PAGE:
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Sunday, July 29, 2012

Experts discuss font size during Michigan Supreme Court hearing

Credit : Michigan Municipal League
The Michigan Supreme Court on Wednesday heard arguments on whether a referendum on Public Act 4, the Emergency Manager Law, should appear on the November ballot.

As you might remember the Board of State Canvassers was asked to determine whether the petitions were printed in the correct font size. But they deadlocked and the issue went to the Michigan Court Appeals, which made a confusing ruling about precedent. And so now we’re now at the Supreme Court.

“Stand Up for Democracy, which is the organization that supports this ballot initiative to repeal PA 4, claims that their font size meets the standard, which has to be 14 point font,” said Susan Demas, a political analyst for Michigan Information and Research Service.

On the other side of the argument, the group Citizens for Fiscal Responsibility argues the font size doesn’t meet the standard. “And so there were a lot of technical discussions going on with people showing blowups of font sizes and consulting with experts on that very specific issue,” Demas said.

Ken Sikkema is Senior Policy Fellow at Public Sector Consultants. He thinks the argument about the font size being too small is weak. “If the Supreme Court is going to keep this off the ballot because of this, they are going to need a very, very good explanation of why they arrived at that decision,” he said.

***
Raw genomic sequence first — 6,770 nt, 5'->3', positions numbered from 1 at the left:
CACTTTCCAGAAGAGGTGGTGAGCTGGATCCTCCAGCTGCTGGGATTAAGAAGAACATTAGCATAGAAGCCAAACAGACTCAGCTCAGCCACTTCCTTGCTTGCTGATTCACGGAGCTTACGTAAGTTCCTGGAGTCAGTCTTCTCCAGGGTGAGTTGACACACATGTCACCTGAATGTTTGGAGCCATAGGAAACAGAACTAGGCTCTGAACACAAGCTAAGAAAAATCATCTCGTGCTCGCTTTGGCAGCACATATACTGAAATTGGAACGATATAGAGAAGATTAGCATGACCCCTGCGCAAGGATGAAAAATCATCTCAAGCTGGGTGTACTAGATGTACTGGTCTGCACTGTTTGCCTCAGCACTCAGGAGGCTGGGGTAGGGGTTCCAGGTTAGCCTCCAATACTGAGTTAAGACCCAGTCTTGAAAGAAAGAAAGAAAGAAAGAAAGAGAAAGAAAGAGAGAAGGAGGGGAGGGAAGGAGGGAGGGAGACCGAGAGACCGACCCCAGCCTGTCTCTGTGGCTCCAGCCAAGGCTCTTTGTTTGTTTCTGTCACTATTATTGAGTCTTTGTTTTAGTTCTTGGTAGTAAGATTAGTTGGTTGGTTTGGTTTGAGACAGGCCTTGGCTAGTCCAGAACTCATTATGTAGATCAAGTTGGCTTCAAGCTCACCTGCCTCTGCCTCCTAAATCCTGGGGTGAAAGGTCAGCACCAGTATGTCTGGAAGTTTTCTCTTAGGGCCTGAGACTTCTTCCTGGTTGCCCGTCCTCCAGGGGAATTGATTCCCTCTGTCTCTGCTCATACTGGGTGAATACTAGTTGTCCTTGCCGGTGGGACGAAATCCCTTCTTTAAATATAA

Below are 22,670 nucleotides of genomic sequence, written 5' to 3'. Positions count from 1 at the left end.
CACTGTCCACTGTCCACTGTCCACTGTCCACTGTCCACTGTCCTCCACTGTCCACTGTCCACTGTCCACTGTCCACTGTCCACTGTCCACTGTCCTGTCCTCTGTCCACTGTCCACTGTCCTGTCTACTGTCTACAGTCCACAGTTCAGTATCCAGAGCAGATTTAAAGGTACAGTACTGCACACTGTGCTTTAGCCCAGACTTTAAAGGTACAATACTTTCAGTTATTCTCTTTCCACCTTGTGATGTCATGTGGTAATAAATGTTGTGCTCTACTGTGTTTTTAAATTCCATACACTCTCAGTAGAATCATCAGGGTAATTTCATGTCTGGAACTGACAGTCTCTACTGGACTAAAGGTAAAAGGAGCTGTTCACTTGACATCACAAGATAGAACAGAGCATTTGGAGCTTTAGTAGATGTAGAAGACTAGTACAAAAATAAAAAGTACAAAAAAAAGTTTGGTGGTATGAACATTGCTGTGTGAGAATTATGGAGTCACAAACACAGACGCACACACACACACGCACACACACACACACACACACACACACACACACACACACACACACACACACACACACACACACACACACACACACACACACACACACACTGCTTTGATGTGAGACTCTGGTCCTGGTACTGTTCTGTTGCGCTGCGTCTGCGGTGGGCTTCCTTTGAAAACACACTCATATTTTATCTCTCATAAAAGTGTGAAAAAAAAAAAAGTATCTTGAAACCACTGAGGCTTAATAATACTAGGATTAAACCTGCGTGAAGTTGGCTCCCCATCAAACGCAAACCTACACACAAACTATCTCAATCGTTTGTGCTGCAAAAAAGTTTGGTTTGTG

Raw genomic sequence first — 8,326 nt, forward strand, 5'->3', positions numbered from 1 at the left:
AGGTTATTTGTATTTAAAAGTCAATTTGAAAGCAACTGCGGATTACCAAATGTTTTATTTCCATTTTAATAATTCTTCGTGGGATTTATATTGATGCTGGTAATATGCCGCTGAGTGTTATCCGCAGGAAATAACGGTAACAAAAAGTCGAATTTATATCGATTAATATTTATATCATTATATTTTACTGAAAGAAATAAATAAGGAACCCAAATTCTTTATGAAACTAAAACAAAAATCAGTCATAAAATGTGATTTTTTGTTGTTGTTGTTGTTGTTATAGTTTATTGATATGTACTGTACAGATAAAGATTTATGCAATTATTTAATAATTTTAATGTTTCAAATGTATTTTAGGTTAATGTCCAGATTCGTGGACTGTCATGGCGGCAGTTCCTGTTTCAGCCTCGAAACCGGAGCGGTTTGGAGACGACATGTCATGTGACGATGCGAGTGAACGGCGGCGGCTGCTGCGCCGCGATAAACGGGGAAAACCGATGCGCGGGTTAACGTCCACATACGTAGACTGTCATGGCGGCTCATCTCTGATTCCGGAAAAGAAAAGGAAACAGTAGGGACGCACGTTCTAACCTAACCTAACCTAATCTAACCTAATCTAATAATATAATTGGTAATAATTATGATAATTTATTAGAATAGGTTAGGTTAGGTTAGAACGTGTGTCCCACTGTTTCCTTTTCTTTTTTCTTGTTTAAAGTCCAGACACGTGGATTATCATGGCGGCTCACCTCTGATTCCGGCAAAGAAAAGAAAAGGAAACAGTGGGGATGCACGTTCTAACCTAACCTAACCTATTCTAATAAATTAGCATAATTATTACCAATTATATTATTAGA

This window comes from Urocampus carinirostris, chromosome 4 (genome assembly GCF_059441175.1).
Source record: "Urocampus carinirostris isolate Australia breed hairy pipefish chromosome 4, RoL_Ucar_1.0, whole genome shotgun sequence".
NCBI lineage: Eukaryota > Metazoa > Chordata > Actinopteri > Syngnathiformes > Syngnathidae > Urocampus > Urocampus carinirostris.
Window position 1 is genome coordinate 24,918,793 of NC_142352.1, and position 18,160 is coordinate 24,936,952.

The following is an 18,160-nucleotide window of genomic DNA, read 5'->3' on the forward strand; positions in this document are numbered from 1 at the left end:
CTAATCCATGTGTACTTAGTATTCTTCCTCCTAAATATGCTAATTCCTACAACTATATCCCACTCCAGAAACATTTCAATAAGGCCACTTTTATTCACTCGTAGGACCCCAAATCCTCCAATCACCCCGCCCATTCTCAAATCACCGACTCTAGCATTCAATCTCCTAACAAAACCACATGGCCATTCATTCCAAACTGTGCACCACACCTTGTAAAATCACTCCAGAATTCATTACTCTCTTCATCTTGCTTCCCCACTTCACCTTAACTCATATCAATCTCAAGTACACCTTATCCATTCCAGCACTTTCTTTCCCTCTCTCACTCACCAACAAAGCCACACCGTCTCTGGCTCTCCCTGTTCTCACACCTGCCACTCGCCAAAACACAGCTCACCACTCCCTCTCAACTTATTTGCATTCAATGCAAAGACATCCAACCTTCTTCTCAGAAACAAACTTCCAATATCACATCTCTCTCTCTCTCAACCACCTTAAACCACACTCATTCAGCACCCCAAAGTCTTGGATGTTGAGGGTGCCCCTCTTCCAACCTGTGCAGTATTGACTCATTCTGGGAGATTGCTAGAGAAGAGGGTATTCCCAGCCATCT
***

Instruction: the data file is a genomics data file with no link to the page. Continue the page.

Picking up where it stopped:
According to the law, font size does matter. But Sikkema says, “The law really refers to printer’s blocks, that for all practical purposes are not used any more, we use computers.”

Sikkema thinks there might be a solution to the font size confusion. “I think the court could help us down the road by simply directing the Legislature to clarify how to look at font size.”

Demas expects the Michigan Supreme Court will rule on this matter in the next week.

Michigan Congressman Dave Camp being treated for cancer

By The Associated Press

WASHINGTON (AP) - The chairman of the House's tax-writing committee says he's been diagnosed with a "very early, highly treatable and curable type" of cancer.

GOP Rep. Dave Camp of Michigan says in a statement that doctors found non-Hodgkin lymphoma during a recent physical. Camp says he'll continue in Congress and retain his committee chairmanship during chemotherapy.

Non-Hodgkin lymphoma is a cancer that begins in the cells of the immune system. The 59-year-old Camp says he has large B-cell lymphoma. B-cells are a type of white blood cell that helps fight infections.

Camp, who's served since 1991, has said he wants to combine a push to head off pending tax increases with ways to force Congress to revamp the tax code next year.


Friday, July 27, 2012

State: Federal lawsuit coming because 70 clerks missed deadlines to give absentee ballots to military, overseas voters

Published: Friday, July 27, 2012, 6:17 PM Updated: Friday, July 27, 2012, 6:17 PM

LANSING, MI - The U.S. Justice Department is expected to sue the state because at least 70 city and township clerks across Michigan missed deadlines to give absentee ballots to military and overseas voters, Secretary of State Ruth Johnson said late Friday.

Under state and federal law, clerks are supposed to make absentee ballots available at least 45 days before an election to military and overseas voters who request them. The primary election is Aug. 7.

Johnson, a Republican, said the suit could force clerks to extend the time for receiving and counting affected ballots.

Johnson said 70 communities missed the deadline - including larger ones such as Battle Creek, Ferndale, Dearborn and Canton Township. Another 215 clerks did not respond to repeated requests from Johnson's office for a status on whether they provided the ballots.